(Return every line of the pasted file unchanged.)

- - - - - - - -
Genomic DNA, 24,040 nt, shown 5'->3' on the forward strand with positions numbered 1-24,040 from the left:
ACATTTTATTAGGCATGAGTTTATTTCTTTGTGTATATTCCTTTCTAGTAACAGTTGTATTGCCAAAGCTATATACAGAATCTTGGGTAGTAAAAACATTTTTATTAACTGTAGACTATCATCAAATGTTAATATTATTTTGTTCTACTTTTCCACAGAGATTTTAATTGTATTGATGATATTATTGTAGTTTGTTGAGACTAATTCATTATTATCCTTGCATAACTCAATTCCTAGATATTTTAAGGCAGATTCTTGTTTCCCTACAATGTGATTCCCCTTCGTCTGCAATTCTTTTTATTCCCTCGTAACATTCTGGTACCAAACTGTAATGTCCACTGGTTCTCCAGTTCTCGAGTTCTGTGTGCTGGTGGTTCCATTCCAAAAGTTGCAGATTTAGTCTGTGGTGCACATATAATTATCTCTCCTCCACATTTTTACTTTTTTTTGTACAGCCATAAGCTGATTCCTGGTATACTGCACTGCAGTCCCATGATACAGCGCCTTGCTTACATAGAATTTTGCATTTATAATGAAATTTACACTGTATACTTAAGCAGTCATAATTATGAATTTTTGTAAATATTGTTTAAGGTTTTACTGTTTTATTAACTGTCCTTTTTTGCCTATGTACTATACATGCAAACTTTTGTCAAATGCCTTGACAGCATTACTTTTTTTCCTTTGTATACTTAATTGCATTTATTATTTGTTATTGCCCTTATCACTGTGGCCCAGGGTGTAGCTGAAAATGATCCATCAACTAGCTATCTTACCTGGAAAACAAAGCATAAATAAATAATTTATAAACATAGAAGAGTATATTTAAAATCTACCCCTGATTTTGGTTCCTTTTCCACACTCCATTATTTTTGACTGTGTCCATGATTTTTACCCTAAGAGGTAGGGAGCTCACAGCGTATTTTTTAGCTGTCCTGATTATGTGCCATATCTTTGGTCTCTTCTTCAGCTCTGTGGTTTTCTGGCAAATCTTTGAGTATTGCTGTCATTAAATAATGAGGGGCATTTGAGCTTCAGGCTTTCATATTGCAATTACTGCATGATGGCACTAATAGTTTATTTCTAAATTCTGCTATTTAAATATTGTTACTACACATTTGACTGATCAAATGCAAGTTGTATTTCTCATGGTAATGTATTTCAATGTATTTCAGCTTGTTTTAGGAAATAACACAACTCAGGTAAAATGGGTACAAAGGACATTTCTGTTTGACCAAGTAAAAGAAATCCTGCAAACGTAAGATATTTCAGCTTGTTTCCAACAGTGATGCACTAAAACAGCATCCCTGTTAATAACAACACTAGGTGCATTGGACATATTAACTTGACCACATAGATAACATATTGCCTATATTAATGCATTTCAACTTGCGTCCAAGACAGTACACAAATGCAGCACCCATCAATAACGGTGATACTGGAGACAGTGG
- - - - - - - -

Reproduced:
Genomic DNA, 24,040 nt, shown 5'->3' on the forward strand with positions numbered 1-24,040 from the left:
ACATTTTATTAGGCATGAGTTTATTTCTTTGTGTATATTCCTTTCTAGTAACAGTTGTATTGCCAAAGCTATATACAGAATCTTGGGTAGTAAAAACATTTTTATTAACTGTAGACTATCATCAAATGTTAATATTATTTTGTTCTACTTTTCCACAGAGATTTTAATTGTATTGATGATATTATTGTAGTTTGTTGAGACTAATTCATTATTATCCTTGCATAACTCAATTCCTAGATATTTTAAGGCAGATTCTTGTTTCCCTACAATGTGATTCCCCTTCGTCTGCAATTCTTTTTATTCCCTCGTAACATTCTGGTACCAAACTGTAATGTCCACTGGTTCTCCAGTTCTCGAGTTCTGTGTGCTGGTGGTTCCATTCCAAAAGTTGCAGATTTAGTCTGTGGTGCACATATAATTATCTCTCCTCCACATTTTTACTTTTTTTTGTACAGCCATAAGCTGATTCCTGGTATACTGCACTGCAGTCCCATGATACAGCGCCTTGCTTACATAGAATTTTGCATTTATAATGAAATTTACACTGTATACTTAAGCAGTCATAATTATGAATTTTTGTAAATATTGTTTAAGGTTTTACTGTTTTATTAACTGTCCTTTTTTGCCTATGTACTATACATGCAAACTTTTGTCAAATGCCTTGACAGCATTACTTTTTTTCCTTTGTATACTTAATTGCATTTATTATTTGTTATTGCCCTTATCACTGTGGCCCAGGGTGTAGCTGAAAATGATCCATCAACTAGCTATCTTACCTGGAAAACAAAGCATAAATAAATAATTTATAAACATAGAAGAGTATATTTAAAATCTACCCCTGATTTTGGTTCCTTTTCCACACTCCATTATTTTTGACTGTGTCCATGATTTTTACCCTAAGAGGTAGGGAGCTCACAGCGTATTTTTTAGCTGTCCTGATTATGTGCCATATCTTTGGTCTCTTCTTCAGCTCTGTGGTTTTCTGGCAAATCTTTGAGTATTGCTGTCATTAAATAATGAGGGGCATTTGAGCTTCAGGCTTTCATATTGCAATTACTGCATGATGGCACTAATAGTTTATTTCTAAATTCTGCTATTTAAATATTGTTACTACACATTTGACTGATCAAATGCAAGTTGTATTTCTCATGGTAATGTATTTCAATGTATTTCAGCTTGTTTTAGGAAATAACACAACTCAGGTAAAATGGGTACAAAGGACATTTCTGTTTGACCAAGTAAAAGAAATCCTGCAAACGTAAGATATTTCAGCTTGTTTCCAACAGTGATGCACTAAAACAGCATCCCTGTTAATAACAACACTAGGTGCATTGGACATATTAACTTGACCACATAGATAACATATTGCCTATATTAATGCATTTCAACTTGCGTCCAAGACAGTACACAAATGCAGCACCCATCAATAACGGTGATACTGGAGACAGTGG